KINGSTON, R.I., Oct. 20, 2014 – Have you ever tried assembling an M16 rifle while blindfolded? How about pushing a 3-ton Hummer a quarter-mile in a few minutes – or building a rope bridge across a roaring river?
Cadets in the University of Rhode Island’s Reserve Officer Training Corps proved that they have the right stuff in a recent Army ROTC 2nd Brigade Ranger Challenge Competition, finishing third out of 42 ROTC units in the Northeast – the best finish ever for URI.
Only Penn State and Rutgers University placed higher in the contest, held Oct. 11 and 12 at Fort Dix, N.J. URI also finished first among New England colleges.
“Our young men and women put in many extra hours of training and came away with an outstanding finish,” said Lt. Col. Ryan Whittemore, a professor of military science in URI’s ROTC program. “This year, we also established ourselves as the best program in New England, and we’ll continue to improve.”
The win shows that hard work pays off. In 2012, URI came in last among 44 colleges. There were improvements in 2013, with a ninth place finish. This year, the students worked even harder, giving up five Sundays in a row to train at Camp Fogarty in East Greenwich.
The ROTC program at URI involves students from the University, Roger Williams University and Salve Regina University. The program is known as Cramer’s Sabers Battalion, named after First Lt. Parker Dresser Cramer ’59, who was killed in action in Vietnam in 1963. He was the first alumnus to die in the Vietnam War.
Called the “varsity sport” of ROTC, the Ranger competition is an annual event that tests the physical and mental toughness of cadets, as well as their military skills. The contest also teaches cadets how to work as a team under great stress. Nine students were selected from the URI battalion to compete.
Events included throwing hand grenades while standing, kneeling and lying down, assembling weapons, navigating an obstacle course, doing as many pushups, sit-ups and pull-ups as possible in a minute, treating “wounded” soldiers, running a 10K while carrying combat equipment, pushing military vehicles across the terrain and building a rope bridge and then walking across it to retrieve fellow cadets.
For Vera Fedorenko, of Coventry, a URI senior majoring in political science, the hardest part was running from event to event, with heavy gear on her back.
“We barely had time to breathe,” she said. “It was very demanding. You don’t think you can do it, but then you do it. It’s all in the mind.”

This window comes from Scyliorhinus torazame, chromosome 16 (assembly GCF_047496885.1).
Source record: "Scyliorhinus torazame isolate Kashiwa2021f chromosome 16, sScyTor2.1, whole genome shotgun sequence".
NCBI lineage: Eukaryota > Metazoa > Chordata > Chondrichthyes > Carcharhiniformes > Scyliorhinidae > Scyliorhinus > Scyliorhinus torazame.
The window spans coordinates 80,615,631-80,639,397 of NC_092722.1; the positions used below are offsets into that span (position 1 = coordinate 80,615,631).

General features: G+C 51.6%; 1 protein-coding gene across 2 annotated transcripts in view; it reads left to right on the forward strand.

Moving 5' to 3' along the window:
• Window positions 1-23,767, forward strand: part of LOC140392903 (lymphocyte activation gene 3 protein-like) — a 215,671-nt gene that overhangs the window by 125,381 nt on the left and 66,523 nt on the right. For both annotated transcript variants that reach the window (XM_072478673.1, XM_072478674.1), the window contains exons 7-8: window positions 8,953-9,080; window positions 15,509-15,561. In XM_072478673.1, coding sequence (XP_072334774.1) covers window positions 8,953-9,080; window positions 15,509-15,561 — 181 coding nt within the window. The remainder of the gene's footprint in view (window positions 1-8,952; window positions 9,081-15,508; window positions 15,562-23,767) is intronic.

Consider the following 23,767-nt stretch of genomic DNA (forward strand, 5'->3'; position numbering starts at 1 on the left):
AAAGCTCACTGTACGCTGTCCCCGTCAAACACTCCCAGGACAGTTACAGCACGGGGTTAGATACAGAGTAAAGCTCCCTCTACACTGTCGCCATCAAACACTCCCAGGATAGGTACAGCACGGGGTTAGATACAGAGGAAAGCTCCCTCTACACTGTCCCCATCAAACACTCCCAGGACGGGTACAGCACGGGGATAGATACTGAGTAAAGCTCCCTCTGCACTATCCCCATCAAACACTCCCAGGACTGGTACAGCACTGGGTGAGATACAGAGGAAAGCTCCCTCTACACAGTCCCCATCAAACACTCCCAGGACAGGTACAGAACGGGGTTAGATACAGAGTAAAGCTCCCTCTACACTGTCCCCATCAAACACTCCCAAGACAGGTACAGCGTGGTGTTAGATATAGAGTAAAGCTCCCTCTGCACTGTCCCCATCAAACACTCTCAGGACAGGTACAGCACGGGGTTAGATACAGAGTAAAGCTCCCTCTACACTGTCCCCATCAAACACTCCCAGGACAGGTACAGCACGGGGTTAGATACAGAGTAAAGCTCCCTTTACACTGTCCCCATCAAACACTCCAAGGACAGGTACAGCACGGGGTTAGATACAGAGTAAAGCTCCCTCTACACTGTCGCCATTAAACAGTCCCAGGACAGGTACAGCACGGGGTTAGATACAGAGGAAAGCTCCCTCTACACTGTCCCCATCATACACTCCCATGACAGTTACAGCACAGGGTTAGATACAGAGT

She’s especially proud that the team placed first in the weapons assembly division. Besides the M16, the cadets had to put together the M249 light machine gun and M9 pistol – all accomplished in only 50 seconds.
“Weapons are so vital in the military,” said Fedorenko. “Winning that event was a proud moment for us.”
Herman Hoffman Jr., of West Warwick, a URI sophomore majoring in computer science, learned how to work as a team – a crucial part of military service. “The whole camaraderie aspect of it was a big part for me,” he said. “It’s not just you fighting the fight. It’s also the people you’re fighting next to.”
Like Fedorenko, he pushed himself mentally and physically, especially on the second day when he had to run a 10K still exhausted from the day before. “The competition helps you understand who you are as a person,” Hoffman said. “It builds character.”
Grady Bolan, of Newport, a URI freshman, ran track and played football in high school, but the Ranger contest took him to a new level of intensity. “I definitely feel stronger from doing it, more confident with my abilities,” he said.
The team will take back what they learned to the full battalion. The Rogers Williams University students were Jean-Luc Bergeron of Lowell, Mass., Harrison Quinn of Shrewsbury, Mass., Alexander Cullen of Conway, New Hampshire, David Roderick of Voluntown, Conn., and Alex Tustin of North Andover, Mass. Blaine Woodcock of Walpole, Mass., represented Salve Regina University. Maj. Herman Hoffman Sr., assistant professor of military science at URI and the father of Herman Hoffman Jr., was the team’s assistant coach.
“We know the varsity athletes at URI put in a lot of hours practicing. Our folks do the same thing,” said Whittemore. “The training for cadets here is exactly what they need when they go off to be lieutenants in the Army. They’ll use those same skills in the field.”
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The University of Rhode Island ROTC team placed third in the Ranger Challenge Competition Oct. 11 and 12 in Fort Dix, N.J. Photo courtesy of URI.
The University of Rhode Island ROTC team hugs after winning an event at the Ranger Challenge Competition Oct. 11 and 12 in Fort Dix, N.J. Photo courtesy of URI.